April 1, 2017
“He was greatly disturbed in spirit and deeply moved.” (Jn 11:33)
Why does Jesus weep?
Is it for Martha, Mary and the Jews who were weeping and crying out: “Lord, if you had been here…”? Is he moved by their loss, their abandonment and their bewilderment in the face of death?
Is it for Lazarus, his friend whom he loved? While Jesus was absent, Lazarus passed from living man to corpse entombed. Lazarus was and is no longer – a shocking development.
Is it for himself, for his own loss and bewilderment? Was he, too, moved by that sentiment that touches any one of us as we stand before the grave of a loved one: “Today he, tomorrow me”?
Jesus is on the point of choosing to experience death, to drink the cup of mortality to the dregs. He is about to become the one who was and is no more, mourned and wept over, lost, abandoned. He will be that man, once warm and full of life, who becomes cold, grey and flaccid. His body will be washed and anointed, wrapped and bound, laid in a rock-hewn tomb to decompose and produce a stench. The death of Lazarus gives Jesus the opportunity to look his own death in the face, before it happens. He stands before a tomb that might have been his own. Did his heart beat faster, his knees shake? “Today he, tomorrow me.”
“Take away the stone.”
What is he going to do? Is he going in there? Does he want to look on the dead face of his friend, to take in the vacant stare, the open mouth, the waxy skin? Does he want to feel the chill of death and breathe in a lungful of its stench?
Psychologists say that by reaction formation, persons who experience inordinate fear of death or the dead sometimes develop an inordinate fascination with corpses. Mexico has seen in recent decades a great upsurge in devotion to Santa Muerte – the personification of death in the form of a skeletal woman. Devotion paid to her gives some sense of consolation or control in the face of poverty, violence and ultimately, death. In Indonesia, the Toraja people keep death before their eyes in an extraordinary way, with their tradition of keeping preserved corpses of loved ones in the house for months or years. Even after burial, funeral celebrations are repeated every number of years, with the body disinterred and dressed in new clothes. In this way, grief and loss is not eliminated, but softened by cultural sense of the continuing presence of those who have gone before – a cloud of witnesses.
Jesus, however, is about something else altogether. He is “the resurrection and the life.” He is here to face down death and rob it of its prey.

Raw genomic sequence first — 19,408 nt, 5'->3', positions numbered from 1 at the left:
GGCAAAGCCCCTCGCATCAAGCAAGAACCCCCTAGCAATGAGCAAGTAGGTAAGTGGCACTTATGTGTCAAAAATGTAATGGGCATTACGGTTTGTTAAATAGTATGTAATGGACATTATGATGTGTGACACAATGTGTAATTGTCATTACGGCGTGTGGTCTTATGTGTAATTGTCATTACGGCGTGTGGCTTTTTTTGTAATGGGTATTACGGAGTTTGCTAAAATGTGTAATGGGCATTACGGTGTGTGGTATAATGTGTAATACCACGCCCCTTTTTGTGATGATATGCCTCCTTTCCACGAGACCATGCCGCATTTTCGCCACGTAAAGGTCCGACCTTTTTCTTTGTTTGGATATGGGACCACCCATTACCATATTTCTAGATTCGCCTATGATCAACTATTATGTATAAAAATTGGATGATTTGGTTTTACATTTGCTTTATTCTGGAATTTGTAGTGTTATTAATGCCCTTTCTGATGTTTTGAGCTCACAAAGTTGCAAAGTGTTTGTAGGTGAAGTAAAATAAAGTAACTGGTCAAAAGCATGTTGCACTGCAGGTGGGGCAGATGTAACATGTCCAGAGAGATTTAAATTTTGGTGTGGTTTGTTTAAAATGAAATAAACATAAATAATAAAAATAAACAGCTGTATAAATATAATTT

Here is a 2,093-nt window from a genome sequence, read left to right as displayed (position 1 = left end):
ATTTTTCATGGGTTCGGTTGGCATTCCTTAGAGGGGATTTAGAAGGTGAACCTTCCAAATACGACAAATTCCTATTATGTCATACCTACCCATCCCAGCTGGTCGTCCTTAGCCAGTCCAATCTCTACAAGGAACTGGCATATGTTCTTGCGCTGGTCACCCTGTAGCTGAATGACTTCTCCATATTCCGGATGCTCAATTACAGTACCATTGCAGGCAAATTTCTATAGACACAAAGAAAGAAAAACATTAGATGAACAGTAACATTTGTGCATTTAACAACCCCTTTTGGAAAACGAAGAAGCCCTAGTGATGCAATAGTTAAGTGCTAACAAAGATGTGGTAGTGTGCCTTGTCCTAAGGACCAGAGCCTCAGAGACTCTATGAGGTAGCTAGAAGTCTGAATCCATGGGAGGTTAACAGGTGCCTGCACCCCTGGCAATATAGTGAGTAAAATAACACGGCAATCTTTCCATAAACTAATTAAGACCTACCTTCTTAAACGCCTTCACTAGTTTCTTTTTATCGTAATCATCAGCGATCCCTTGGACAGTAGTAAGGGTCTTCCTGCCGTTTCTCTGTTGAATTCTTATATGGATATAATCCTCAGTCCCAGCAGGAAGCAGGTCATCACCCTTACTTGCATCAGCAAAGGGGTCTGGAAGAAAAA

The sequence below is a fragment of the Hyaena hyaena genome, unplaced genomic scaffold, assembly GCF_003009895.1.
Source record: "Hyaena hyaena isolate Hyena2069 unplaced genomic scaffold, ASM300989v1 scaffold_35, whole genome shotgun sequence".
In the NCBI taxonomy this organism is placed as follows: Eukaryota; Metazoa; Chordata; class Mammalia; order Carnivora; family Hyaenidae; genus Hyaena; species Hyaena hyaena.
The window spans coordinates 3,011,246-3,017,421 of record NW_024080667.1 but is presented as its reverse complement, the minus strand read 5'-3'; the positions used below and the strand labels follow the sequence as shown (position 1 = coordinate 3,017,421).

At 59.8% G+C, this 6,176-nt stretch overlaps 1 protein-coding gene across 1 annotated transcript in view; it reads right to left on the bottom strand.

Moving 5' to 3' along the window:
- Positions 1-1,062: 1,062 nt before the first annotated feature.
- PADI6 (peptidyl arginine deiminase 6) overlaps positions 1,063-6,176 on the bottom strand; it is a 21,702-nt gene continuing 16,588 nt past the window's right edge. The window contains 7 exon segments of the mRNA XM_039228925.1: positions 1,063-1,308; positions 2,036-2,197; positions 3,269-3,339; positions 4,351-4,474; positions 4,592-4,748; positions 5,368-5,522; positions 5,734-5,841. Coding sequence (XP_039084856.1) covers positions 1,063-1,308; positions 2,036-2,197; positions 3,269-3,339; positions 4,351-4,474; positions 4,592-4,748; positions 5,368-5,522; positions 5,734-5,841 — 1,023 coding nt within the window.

“Lazarus, come out!”
How many bereaved voices have cried out similar words before a hospital bed, a coffin or a grave, in vain. Jesus cries out his human grief in union with all who experience loss. He cries out his divine grief that death should have carried off his beautiful creation, which he did not make to die.
And Lazarus comes out. A prisoner of death is unwrapped, unbound and set free.
Each year, during Passiontide, which begins on Monday, we are given the opportunity to walk with Jesus toward his death. We will feel the rising tension and hear of whispered plots. We will be caught up in the crossfire of controversies. We will sit with him and his disciples for a last meal. And then we will step out into the darkness with him to witness his betrayal and abandonment, his mistreatment and humiliation, his torture and shameful death. The theologian Hans Urs von Balthasar says, however, that Jesus does not invite us into the depths of his misery, into the very pit of death. This is because there is a depth to which only he, the Son of God and Son of Man, can go. He goes there because we cannot, to save us from destruction. There comes a point where we, like the disciples and the women who followed Jesus, will excuse ourselves, or be excused, and this is fitting. But one day there will also be a road for each one of us to walk into the darkness. And only Jesus will know where we tread.
“When mortals finish, they are only beginning,
and when they stop they are still bewildered.
That is why the Lord is patient with them
and pours out his mercy on them.
He sees and understands that their death is wretched,
and so he forgives them all the more.”
(Sirach 18:7, 11-12)